The clinical Rx strategy for these drugs should focus on monitoring for potential prescribing pitfalls that could have significant impact on the plan. Many times, the question is not whether a specialty medication meets clinical criteria on the surface. The real issue requires a deeper inspection to see if the specialty medication is being dosed correctly and at an appropriate frequency, and if any dose increases are occurring at an appropriate rate.
With 2% of the members driving up to 60% of pharmacy benefit costs, improving the benefits value is a matter of evaluating what is most clinically and economically sound – and finding the right balance for the plan.
The issue of dose creep is common in specialty medications prescribed as anti-inflammatory therapies, which comprise the majority of most employers’ specialty spend. Many times these drugs get approved based on clinical rationale without any additional review to validate increased quantities dispensed or dispensing frequency. Even when PBMs have valid clinical criteria that upholds the concept of medical necessity, there are no checks to validate appropriate increasing of the specialty medication dosage or frequency. A robust independent prior authorization process could be used as part of a prospective independent review process that limits prescribing to a certain dollar threshold and day supply, while a retrospective review could assist in establishing a management plan that monitors previously approved authorization and excessive dose/frequency allowance.
When physicians make a PA request, at RxBenefits, we are looking for documentation and chart notes to support the diagnosis, dosing, and any other specific criteria that the drug might carry. Most PBMs don’t do this. Instead, they will accept verbal information and don’t get as much clinical detail to consider in the PA review process. This is how some critical clinical utilization pitfalls slip through the cracks. In most cases during our reviews, patients are redirected to a drug that is more clinically appropriate at a lower cost, and perhaps an empiric therapy that they would start at before moving to a more advanced therapy.
5) Redirect to Clinically Appropriate Alternatives When Possible
A lot of the demand for prescribing high-cost, low clinical value formulary drugs is based on coupons that are promoted by drug manufacturers through the physician’s office. If somebody is requesting a more expensive brand just because it’s a new combination being marketed and there are less expensive products on the market, the goal is to redirect those to appropriate alternatives. The goal is to steer members to the more clinically and economically appropriate alternative medication. The intent is not to create disruption, but to make sure that those members are redirected whenever appropriate.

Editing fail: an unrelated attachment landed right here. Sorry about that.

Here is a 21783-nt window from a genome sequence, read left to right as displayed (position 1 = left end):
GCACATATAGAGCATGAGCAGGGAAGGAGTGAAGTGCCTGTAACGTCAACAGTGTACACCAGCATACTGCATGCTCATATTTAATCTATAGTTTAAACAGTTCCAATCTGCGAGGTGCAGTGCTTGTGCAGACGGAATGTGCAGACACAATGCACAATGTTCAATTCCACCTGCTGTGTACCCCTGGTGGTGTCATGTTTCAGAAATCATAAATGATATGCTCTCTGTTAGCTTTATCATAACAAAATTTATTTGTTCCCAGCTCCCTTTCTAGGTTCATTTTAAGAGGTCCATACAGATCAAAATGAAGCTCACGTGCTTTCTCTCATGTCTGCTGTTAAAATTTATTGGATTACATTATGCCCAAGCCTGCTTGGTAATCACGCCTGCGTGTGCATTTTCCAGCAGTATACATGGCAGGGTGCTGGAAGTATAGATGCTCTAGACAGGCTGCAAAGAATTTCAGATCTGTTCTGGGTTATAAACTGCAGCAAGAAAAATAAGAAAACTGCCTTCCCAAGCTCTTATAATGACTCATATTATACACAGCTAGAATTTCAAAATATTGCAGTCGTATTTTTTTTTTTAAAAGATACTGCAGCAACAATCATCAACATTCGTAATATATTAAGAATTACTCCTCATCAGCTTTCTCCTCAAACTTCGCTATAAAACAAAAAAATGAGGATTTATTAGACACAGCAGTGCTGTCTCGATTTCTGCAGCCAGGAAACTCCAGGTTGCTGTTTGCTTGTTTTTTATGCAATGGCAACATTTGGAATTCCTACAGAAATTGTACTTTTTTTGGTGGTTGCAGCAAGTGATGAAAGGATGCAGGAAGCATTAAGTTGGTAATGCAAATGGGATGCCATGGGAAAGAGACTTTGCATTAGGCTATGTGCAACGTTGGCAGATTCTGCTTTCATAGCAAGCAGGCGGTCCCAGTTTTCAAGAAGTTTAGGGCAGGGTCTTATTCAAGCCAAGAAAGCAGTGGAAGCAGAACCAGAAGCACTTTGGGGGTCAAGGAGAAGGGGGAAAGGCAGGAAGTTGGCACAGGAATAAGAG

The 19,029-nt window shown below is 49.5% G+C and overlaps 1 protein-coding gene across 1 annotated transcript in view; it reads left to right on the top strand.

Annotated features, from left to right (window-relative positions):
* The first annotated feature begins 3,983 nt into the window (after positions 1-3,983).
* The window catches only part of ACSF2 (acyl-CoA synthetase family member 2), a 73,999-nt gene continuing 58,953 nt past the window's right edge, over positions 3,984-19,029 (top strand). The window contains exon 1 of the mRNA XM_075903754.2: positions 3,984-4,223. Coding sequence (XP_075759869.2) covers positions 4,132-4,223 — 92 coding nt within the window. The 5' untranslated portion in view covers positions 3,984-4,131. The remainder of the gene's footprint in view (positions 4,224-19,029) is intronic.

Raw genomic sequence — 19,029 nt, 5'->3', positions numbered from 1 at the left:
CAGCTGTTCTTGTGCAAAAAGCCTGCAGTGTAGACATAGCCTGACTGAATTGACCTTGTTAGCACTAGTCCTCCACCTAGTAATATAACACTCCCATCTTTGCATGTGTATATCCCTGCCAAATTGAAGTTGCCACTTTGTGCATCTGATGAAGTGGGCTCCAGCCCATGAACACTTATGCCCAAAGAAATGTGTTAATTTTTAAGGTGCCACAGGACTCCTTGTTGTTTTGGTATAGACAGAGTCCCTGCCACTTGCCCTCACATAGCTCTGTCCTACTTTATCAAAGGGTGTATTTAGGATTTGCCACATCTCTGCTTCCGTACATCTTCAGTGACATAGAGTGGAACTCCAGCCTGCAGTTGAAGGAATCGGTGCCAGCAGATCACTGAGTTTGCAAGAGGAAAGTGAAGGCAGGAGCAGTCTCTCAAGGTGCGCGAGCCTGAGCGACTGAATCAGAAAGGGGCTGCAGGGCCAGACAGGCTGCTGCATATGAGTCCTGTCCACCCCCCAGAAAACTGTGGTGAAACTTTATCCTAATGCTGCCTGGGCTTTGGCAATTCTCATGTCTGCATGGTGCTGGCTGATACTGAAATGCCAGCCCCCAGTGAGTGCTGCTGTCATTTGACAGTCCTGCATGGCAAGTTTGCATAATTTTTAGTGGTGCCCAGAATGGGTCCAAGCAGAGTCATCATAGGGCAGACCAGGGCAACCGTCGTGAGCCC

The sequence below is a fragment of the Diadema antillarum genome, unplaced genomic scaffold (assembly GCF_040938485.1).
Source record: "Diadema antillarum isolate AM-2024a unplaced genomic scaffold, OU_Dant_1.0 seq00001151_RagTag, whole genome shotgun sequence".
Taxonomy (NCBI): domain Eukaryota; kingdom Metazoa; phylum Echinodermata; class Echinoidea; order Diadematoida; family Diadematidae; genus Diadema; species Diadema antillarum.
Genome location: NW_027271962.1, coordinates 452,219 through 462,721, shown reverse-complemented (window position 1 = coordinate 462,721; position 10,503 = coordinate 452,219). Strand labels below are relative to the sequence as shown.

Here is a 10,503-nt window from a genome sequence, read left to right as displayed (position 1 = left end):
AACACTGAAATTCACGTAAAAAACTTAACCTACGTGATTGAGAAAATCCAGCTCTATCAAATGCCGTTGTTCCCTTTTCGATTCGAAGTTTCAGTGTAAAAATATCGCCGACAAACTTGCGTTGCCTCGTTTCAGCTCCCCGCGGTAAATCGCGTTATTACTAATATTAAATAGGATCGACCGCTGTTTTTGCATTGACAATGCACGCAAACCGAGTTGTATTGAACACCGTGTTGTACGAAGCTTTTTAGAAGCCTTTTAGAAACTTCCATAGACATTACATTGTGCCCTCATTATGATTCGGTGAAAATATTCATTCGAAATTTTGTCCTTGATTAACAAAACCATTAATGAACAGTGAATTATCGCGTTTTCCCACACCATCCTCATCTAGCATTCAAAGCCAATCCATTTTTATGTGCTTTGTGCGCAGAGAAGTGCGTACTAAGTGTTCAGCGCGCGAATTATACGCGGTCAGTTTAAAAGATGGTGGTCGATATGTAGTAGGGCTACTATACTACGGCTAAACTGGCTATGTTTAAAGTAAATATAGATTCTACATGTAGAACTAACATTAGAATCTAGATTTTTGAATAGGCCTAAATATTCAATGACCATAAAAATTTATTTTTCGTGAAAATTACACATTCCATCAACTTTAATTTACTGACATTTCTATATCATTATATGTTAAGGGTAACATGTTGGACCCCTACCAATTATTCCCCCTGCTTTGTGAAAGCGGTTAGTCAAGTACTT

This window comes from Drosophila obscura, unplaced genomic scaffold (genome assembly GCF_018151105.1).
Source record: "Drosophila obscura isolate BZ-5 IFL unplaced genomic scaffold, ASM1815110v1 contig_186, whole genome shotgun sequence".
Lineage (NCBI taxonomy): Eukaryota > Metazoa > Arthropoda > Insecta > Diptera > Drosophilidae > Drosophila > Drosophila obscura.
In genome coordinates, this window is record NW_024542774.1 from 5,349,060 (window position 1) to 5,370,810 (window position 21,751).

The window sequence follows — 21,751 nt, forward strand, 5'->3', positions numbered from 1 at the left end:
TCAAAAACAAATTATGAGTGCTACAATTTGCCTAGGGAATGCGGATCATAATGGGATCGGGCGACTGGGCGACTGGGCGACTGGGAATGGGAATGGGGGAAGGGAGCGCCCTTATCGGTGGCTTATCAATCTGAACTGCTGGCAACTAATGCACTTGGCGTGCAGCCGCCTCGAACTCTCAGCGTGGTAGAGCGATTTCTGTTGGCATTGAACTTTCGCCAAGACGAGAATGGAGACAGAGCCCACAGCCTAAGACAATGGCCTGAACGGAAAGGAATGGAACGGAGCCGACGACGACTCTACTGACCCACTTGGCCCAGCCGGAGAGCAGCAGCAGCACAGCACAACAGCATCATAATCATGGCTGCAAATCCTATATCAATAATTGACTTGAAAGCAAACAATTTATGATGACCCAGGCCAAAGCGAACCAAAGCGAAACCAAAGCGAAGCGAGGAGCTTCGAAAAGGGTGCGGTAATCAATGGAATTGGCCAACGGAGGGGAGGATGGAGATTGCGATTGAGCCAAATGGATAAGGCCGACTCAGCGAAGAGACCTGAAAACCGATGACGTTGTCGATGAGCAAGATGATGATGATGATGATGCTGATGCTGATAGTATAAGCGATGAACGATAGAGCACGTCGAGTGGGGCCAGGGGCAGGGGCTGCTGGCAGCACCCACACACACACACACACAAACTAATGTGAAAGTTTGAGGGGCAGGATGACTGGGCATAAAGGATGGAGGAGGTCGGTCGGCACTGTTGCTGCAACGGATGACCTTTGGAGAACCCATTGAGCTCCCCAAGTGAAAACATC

A good example is someone going to the pharmacy to get a low clinical value drug like Duexis®. The claim is going to reject because there are reasonable alternatives for a fraction of the cost. Duexis, for example, costs $2,600 whereas the over-the-counter equivalents Advil® and Pepcid® cost about $20. Another example of this is someone who has acne and is looking to take a newer, more expensive medication in the range of $1,200. By flagging this claim before it gets paid, we can redirect that member to a less expensive brand-name drug that is equally effective but only costs $400.
Managing Member Disruption in Pharmacy Benefits
As a Pharmacy Benefits Optimizer (PBO), we believe the optimal pharmacy benefits strategy is a matter of evaluating the value of doing – or not doing something – that is clinically and economically sound and finding the right balance for the pharmacy benefits plan. We respect that as a drug benefit solution, redirecting members to more clinically effective and cost-conscious Rx options does create some member disruption in the pharmacy benefit program. However, as discussed above, the goal is to try to impact as few members as possible while delivering substantial savings to the plan. With 2% of the members driving up to 60% of the cost, you can see where we’re touching a fairly small amount of the membership, but savings from these Rx clinical utilization management programs can net 7%-10% or even more depending on the circumstances.
See these real examples of how clinical Rx management helped protect both members and plan sponsors.